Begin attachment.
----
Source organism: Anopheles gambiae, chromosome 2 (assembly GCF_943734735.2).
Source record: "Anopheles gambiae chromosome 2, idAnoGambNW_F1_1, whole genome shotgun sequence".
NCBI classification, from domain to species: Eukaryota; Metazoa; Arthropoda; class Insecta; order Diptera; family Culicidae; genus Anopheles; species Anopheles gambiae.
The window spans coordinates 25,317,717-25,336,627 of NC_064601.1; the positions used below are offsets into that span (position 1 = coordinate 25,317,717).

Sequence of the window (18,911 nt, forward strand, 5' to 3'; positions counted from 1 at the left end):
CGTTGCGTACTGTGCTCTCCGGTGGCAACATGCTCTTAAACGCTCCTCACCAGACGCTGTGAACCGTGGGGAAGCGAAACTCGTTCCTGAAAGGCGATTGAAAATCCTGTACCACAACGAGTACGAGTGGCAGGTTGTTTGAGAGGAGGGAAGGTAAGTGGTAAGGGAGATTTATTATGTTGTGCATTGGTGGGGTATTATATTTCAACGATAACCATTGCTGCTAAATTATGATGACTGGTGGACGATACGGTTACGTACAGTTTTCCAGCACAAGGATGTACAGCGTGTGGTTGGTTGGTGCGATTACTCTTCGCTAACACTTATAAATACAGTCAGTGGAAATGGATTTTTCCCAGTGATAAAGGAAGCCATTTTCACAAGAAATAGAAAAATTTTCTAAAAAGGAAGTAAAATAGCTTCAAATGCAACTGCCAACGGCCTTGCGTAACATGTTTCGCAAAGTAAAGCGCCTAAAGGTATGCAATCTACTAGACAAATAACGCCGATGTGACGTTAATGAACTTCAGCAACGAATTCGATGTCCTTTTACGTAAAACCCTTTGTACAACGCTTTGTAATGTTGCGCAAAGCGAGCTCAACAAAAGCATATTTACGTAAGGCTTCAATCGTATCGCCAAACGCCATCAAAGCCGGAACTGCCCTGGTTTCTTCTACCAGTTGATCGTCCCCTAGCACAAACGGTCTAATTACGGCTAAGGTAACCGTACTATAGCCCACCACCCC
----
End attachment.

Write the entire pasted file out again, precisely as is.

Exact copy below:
Source organism: Anopheles gambiae, chromosome 2 (assembly GCF_943734735.2).
Source record: "Anopheles gambiae chromosome 2, idAnoGambNW_F1_1, whole genome shotgun sequence".
NCBI classification, from domain to species: Eukaryota; Metazoa; Arthropoda; class Insecta; order Diptera; family Culicidae; genus Anopheles; species Anopheles gambiae.
The window spans coordinates 25,317,717-25,336,627 of NC_064601.1; the positions used below are offsets into that span (position 1 = coordinate 25,317,717).

Sequence of the window (18,911 nt, forward strand, 5' to 3'; positions counted from 1 at the left end):
CGTTGCGTACTGTGCTCTCCGGTGGCAACATGCTCTTAAACGCTCCTCACCAGACGCTGTGAACCGTGGGGAAGCGAAACTCGTTCCTGAAAGGCGATTGAAAATCCTGTACCACAACGAGTACGAGTGGCAGGTTGTTTGAGAGGAGGGAAGGTAAGTGGTAAGGGAGATTTATTATGTTGTGCATTGGTGGGGTATTATATTTCAACGATAACCATTGCTGCTAAATTATGATGACTGGTGGACGATACGGTTACGTACAGTTTTCCAGCACAAGGATGTACAGCGTGTGGTTGGTTGGTGCGATTACTCTTCGCTAACACTTATAAATACAGTCAGTGGAAATGGATTTTTCCCAGTGATAAAGGAAGCCATTTTCACAAGAAATAGAAAAATTTTCTAAAAAGGAAGTAAAATAGCTTCAAATGCAACTGCCAACGGCCTTGCGTAACATGTTTCGCAAAGTAAAGCGCCTAAAGGTATGCAATCTACTAGACAAATAACGCCGATGTGACGTTAATGAACTTCAGCAACGAATTCGATGTCCTTTTACGTAAAACCCTTTGTACAACGCTTTGTAATGTTGCGCAAAGCGAGCTCAACAAAAGCATATTTACGTAAGGCTTCAATCGTATCGCCAAACGCCATCAAAGCCGGAACTGCCCTGGTTTCTTCTACCAGTTGATCGTCCCCTAGCACAAACGGTCTAATTACGGCTAAGGTAACCGTACTATAGCCCACCACCCC